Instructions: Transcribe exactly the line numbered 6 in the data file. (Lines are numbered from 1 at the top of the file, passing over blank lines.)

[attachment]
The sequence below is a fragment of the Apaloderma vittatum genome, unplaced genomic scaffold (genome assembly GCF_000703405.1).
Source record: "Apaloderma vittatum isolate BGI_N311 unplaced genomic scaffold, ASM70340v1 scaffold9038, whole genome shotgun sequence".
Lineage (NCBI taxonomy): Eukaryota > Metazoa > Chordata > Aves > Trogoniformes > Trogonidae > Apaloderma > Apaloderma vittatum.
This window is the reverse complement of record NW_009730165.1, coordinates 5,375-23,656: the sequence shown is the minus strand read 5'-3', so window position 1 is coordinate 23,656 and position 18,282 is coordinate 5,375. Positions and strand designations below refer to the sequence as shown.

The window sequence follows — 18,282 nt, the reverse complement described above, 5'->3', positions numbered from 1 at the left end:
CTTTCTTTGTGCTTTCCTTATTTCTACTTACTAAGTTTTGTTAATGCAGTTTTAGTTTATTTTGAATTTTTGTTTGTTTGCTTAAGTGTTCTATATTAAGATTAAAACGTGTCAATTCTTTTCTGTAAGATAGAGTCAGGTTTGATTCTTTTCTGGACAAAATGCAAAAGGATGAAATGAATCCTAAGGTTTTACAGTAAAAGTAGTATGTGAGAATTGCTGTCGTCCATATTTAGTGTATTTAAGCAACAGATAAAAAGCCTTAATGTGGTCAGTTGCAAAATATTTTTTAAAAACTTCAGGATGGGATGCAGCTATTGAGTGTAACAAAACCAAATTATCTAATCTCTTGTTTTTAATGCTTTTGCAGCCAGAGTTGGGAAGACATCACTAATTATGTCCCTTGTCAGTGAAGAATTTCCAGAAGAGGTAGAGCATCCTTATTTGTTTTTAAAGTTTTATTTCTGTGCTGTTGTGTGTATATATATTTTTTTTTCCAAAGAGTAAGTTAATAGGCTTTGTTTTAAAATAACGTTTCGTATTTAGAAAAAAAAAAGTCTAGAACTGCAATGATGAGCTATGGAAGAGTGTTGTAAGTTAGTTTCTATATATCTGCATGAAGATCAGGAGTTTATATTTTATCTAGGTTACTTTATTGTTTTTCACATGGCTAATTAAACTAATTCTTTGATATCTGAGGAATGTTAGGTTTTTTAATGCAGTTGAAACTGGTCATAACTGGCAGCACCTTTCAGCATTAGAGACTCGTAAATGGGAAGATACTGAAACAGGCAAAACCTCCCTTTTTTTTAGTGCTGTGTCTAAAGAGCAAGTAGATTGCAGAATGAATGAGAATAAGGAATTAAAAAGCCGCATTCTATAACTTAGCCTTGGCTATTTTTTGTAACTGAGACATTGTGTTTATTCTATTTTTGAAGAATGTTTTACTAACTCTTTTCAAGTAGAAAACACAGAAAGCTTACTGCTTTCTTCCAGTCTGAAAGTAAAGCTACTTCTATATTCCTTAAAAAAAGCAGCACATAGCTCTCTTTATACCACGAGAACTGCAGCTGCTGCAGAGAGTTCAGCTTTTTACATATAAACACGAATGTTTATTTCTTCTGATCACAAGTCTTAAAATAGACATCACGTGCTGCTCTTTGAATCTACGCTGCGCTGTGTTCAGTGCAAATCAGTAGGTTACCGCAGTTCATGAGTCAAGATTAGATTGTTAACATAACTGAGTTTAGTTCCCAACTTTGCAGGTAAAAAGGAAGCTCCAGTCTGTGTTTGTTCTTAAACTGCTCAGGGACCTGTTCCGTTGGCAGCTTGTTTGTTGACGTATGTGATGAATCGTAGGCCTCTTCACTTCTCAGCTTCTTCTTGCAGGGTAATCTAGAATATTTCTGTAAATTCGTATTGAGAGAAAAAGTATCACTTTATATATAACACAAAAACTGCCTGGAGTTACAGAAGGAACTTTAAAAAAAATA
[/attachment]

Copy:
CTTTCTTTGTGCTTTCCTTATTTCTACTTACTAAGTTTTGTTAATGCAGTTTTAGTTTATTTTGAATTTTTGTTTGTTTGCTTAAGTGTTCTATATTAAGATTAAAACGTGTCAATTCTTTTCTGTAAGATAGAGTCAGGTTTGATTCTTTTCTGGACAAAATGCAAAAGGATGAAATGAATCCTAAGGTTTTACAGTAAAAGTAGTATGTGAGAATTGCTGTCGTCCATATTTAGTGTATTTAAGCAACAGATAAAAAGCCTTAATGTGGTCAGTTGCAAAATATTTTTTAAAAACTTCAGGATGGGATGCAGCTATTGAGTGTAACAAAACCAAATTATCTAATCTCTTGTTTTTAATGCTTTTGCAGCCAGAGTTGGGAAGACATCACTAATTATGTCCCTTGTCAGTGAAGAATTTCCAGAAGAGGTAGAGCATCCTTATTTGTTTTTAAAGTTTTATTTCTGTGCTGTTGTGTGTATATATATTTTTTTTTCCAAAGAGTAAGTTAATAGGCTTTGTTTTAAAATAACGTTTCGTATTTAGAAAAAAAAAAGTCTAGAACTGCAATGATGAGCTATGGAAGAGTGTTGTAAGTTAGTTTCTATATATCTGCATGAAGATCAGGAGTTTATATTTTATCTAGGTTACTTTATTGTTTTTCACATGGCTAATTAAACTAATTCTTTGATATCTGAGGAATGTTAGGTTTTTTAATGCAGTTGAAACTGGTCATAACTGGCAGCACCTTTCAGCATTAGAGACTCGTAAATGGGAAGATACTGAAACAGGCAAAACCTCCCTTTTTTTTAGTGCTGTGTCTAAAGAGCAAGTAGATTGCAGAATGAATGAGAATAAGGAATTAAAAAGCCGCATTCTATAACTTAGCCTTGGCTATTTTTTGTAACTGAGACATTGTGTTTATTCTATTTTTGAAGAATGTTTTACTAACTCTTTTCAAGTAGAAAACACAGAAAGCTTACTGCTTTCTTCCAGTCTGAAAGTAAAGCTACTTCTATATTCCTTAAAAAAAGCAGCACATAGCTCTCTTTATACCACGAGAACTGCAGCTGCTGCAGAGAGTTCAGCTTTTTACATATAAACACGAATGTTTATTTCTTCTGATCACAAGTCTTAAAATAGACATCACGTGCTGCTCTTTGAATCTACGCTGCGCTGTGTTCAGTGCAAATCAGTAGGTTACCGCAGTTCATGAGTCAAGATTAGATTGTTAACATAACTGAGTTTAGTTCCCAACTTTGCAGGTAAAAAGGAAGCTCCAGTCTGTGTTTGTTCTTAAACTGCTCAGGGACCTGTTCCGTTGGCAGCTTGTTTGTTGACGTATGTGATGAATCGTAGGCCTCTTCACTTCTCAGCTTCTTCTTGCAGGGTAATCTAGAATATTTCTGTAAATTCGTATTGAGAGAAAAAGTATCACTTTATATATAACACAAAAACTGCCTGGAGTTACAGAAGGAACTTTAAAAAAAATA